NASA has been responsible for a large number of technological advancements – including LEDs, memory foam, and freeze drying – and, though their funding has been unfortunately cut, they don’t appear to be slowing much, if at all. Their latest advancement, however, seems more like something out of the distant past. But, don’t let the looks fool you – NASA’s chainmail-like ‘Space Fabric’ is still quite futuristic.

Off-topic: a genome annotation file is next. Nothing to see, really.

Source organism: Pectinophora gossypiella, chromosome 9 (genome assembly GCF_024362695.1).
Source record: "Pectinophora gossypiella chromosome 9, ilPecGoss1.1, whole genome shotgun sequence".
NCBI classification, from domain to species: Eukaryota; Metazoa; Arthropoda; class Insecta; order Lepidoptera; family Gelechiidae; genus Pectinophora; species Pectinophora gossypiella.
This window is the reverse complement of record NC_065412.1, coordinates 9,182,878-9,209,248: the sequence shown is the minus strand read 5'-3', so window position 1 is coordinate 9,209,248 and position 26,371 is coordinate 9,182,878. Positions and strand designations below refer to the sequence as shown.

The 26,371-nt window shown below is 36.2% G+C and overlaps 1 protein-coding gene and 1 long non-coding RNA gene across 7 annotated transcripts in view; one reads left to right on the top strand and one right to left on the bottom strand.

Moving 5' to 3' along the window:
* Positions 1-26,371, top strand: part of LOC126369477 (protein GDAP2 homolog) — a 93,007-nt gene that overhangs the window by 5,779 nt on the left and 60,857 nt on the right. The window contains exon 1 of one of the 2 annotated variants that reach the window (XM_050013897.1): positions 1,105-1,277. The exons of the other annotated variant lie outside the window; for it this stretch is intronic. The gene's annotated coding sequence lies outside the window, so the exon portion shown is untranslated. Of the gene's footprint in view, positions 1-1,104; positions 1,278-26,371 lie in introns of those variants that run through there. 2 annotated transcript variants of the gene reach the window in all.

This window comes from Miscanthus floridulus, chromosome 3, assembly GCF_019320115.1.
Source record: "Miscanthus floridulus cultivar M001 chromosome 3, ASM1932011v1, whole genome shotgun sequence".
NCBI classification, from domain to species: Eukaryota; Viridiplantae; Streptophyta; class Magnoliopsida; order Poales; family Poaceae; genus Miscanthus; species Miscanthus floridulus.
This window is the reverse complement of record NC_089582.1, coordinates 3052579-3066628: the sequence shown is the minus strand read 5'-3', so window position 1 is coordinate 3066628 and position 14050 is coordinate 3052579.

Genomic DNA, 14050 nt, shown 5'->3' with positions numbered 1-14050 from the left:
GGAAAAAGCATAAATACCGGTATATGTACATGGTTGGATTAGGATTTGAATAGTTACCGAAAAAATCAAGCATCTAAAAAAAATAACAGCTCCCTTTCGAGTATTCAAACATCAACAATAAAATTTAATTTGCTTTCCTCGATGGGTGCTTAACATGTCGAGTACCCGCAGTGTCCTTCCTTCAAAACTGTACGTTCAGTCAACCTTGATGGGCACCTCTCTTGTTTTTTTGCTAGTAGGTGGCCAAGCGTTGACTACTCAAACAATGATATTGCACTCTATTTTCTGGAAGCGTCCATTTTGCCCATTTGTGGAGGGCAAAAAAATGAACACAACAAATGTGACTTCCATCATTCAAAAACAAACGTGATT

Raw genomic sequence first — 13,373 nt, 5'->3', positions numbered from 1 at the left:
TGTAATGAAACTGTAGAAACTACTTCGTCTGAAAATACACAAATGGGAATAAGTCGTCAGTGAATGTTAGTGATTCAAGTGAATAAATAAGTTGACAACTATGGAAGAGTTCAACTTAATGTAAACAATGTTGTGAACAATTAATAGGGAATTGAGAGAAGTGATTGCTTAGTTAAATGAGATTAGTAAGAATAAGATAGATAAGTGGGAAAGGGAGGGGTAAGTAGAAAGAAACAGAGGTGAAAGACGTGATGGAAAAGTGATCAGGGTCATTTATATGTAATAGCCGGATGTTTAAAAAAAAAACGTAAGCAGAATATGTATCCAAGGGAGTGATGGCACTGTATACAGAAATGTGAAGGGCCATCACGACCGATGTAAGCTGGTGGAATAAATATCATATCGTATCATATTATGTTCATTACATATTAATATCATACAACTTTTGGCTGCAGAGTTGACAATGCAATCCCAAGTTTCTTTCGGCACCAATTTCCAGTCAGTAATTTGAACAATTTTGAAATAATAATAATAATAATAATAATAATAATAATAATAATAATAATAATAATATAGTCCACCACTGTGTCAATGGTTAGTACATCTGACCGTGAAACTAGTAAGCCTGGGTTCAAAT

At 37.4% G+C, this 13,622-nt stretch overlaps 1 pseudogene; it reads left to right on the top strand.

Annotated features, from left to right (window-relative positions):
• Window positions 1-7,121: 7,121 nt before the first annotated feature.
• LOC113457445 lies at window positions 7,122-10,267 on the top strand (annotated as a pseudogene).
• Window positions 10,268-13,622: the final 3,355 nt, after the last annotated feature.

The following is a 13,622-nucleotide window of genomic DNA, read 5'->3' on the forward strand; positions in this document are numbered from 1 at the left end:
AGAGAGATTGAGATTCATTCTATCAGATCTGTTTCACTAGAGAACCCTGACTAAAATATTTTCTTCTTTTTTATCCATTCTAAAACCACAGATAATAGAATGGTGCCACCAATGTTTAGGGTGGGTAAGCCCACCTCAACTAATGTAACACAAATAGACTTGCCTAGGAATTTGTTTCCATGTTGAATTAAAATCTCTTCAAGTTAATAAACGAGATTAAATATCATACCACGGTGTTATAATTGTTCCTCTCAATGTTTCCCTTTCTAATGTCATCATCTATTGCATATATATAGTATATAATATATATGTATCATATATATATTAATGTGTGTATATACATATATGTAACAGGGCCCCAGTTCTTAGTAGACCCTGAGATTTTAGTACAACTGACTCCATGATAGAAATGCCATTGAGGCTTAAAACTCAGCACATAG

While the appearance might look like woven-together metal, this pliable metallic textile was actually made with 3D printing technology at NASA’s Jet Propulsion Laboratory in Pasadena, California. In fact, project head Raul Polit Casillas actually refers to it as ‘4D’ printing due to the fact that they print the material with both geometry and functionality in mind. That functionality, by the way, is three-fold: protecting astronauts and spacecraft from debris impact (like stray meteorites), for capturing objects on the surface of other planets, or as insulation in icy climates like Jupiter’s Europa moon. And that’s just what they’ve come up with so far. The project is still in development, but Polit Casillas hopes to put it into production and use in the near future – potentially even manufacturing it outside of our atmosphere.
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